Category: Carbon, Climate & Bioenergy
Region: United States

U.S. electricity generation from renewable sources is expected to reach 21 percent in 2020 and 23 percent in 2021, up from 17 percent in 2019, according to the U.S. Energy Information Administration in its latest Short-Term Energy Outlook. Electricity generation from natural gas is expected to increase to 41 percent. …In the electric power sector, biomass is expected to be used to generate 26.9 billion kilowatt hours of electricity this year, increasing to 28.8 billion kWh next year. Biomass was used to generate 28.8 billion kWh of electricity in 2019. That volume of consumption includes 15.2 billion kWh from waste biomass and 11.7 billion kWh from wood biomass this year, with production from wood waste biomass increasing to 15.5 billion kWh and production from wood biomass increasing to 13.2 billion kWh in 2021. Approximately 15.7 billion kWh from waste biomass and 13 billion kWh from wood biomass was generated last year.

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Pervasive shifts in forest dynamics in a changing world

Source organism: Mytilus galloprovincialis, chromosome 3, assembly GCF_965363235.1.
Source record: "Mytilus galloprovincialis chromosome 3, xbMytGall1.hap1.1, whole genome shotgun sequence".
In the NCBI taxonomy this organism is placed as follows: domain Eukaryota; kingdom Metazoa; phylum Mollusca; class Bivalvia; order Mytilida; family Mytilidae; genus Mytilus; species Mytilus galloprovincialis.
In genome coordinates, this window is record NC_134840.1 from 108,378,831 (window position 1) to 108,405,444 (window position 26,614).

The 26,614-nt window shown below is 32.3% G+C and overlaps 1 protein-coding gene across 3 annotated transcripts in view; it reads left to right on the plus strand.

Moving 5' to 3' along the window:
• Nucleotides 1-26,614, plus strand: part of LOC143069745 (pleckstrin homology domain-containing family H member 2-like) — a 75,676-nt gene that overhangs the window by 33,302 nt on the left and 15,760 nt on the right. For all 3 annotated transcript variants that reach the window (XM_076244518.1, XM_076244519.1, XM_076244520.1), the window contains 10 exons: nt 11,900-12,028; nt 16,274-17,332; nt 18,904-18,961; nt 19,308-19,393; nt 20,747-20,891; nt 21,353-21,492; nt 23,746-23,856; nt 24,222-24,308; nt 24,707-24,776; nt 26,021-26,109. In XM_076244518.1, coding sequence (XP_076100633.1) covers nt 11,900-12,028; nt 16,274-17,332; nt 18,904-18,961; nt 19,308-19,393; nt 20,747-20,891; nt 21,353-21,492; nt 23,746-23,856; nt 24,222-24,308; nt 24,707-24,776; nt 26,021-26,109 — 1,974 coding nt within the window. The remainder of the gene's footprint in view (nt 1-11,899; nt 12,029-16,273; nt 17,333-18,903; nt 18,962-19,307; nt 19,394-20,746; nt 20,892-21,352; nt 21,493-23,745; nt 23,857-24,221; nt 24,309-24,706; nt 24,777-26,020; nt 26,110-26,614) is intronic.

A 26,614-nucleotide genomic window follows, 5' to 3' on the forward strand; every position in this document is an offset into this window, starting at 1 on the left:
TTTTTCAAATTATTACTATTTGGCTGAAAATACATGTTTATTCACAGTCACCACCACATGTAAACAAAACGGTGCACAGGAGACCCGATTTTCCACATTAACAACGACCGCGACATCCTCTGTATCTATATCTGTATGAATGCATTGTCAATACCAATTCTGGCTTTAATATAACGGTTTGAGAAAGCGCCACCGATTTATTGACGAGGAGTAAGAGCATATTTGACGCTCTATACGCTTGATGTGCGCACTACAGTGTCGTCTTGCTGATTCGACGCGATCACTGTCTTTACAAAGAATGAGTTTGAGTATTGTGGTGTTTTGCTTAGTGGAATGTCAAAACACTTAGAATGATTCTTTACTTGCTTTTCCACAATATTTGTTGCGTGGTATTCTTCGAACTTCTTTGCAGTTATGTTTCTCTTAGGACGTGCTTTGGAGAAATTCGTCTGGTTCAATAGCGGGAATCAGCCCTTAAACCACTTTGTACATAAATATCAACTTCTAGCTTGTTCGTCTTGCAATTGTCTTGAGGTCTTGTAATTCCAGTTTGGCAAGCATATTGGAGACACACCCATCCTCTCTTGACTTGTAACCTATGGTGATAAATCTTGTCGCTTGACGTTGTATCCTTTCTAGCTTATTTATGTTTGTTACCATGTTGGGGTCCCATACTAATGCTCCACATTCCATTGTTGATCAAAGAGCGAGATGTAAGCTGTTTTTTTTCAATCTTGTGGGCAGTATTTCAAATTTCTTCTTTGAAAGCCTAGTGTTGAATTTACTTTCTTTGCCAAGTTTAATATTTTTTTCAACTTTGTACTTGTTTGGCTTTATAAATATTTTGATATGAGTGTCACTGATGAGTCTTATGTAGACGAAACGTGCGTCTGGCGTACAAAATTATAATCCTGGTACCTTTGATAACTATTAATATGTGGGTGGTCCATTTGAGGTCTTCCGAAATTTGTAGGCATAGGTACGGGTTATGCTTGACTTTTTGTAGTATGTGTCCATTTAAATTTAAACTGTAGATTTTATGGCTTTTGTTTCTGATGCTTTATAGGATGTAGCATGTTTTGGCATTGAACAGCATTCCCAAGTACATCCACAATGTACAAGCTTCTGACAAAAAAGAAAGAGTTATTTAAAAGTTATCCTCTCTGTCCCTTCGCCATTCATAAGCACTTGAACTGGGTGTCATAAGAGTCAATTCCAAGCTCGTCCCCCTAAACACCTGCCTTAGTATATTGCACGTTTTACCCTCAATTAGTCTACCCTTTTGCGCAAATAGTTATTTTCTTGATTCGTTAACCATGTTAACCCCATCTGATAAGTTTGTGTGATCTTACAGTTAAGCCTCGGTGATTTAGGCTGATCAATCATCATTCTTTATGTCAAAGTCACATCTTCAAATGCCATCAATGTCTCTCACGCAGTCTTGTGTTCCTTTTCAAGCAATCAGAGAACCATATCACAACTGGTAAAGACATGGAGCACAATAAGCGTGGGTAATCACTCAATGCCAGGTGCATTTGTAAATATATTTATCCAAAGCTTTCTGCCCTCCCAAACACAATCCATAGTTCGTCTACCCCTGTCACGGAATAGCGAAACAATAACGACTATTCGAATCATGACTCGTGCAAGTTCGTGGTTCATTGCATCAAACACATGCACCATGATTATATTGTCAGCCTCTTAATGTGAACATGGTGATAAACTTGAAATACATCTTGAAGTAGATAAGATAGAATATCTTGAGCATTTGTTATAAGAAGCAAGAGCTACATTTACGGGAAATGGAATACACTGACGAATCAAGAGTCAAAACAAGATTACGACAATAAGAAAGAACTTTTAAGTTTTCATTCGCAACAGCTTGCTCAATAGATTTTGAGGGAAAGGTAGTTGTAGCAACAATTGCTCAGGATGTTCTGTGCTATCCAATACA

Science Magazine
May 29, 2020
Category: Carbon, Climate & Bioenergy
Region: United States

Forest dynamics are the processes of recruitment, growth, death, and turnover of the constituent tree species of the forest community. These processes are driven by disturbances both natural and anthropogenic. McDowell et al. review recent progress in understanding the drivers of forest dynamics and how these are interacting and changing in the context of global climate change. The authors show that shifts in forest dynamics are already occurring, and the emerging pattern is that global forests are tending toward younger stands with faster turnover as old-growth forest with stable dynamics are dwindling. …There are widespread observations of increasing tree mortality due to changing climate and land use, as well as observations of growth stimulation of younger forests due to CO2 fertilization. These antagonistic processes are co-occurring globally, leaving the fate of future forests uncertain. 

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Long-term resilience of Earth’s tropical forests in warmer world

By The American Association for the Advancement of Science
EurekAlert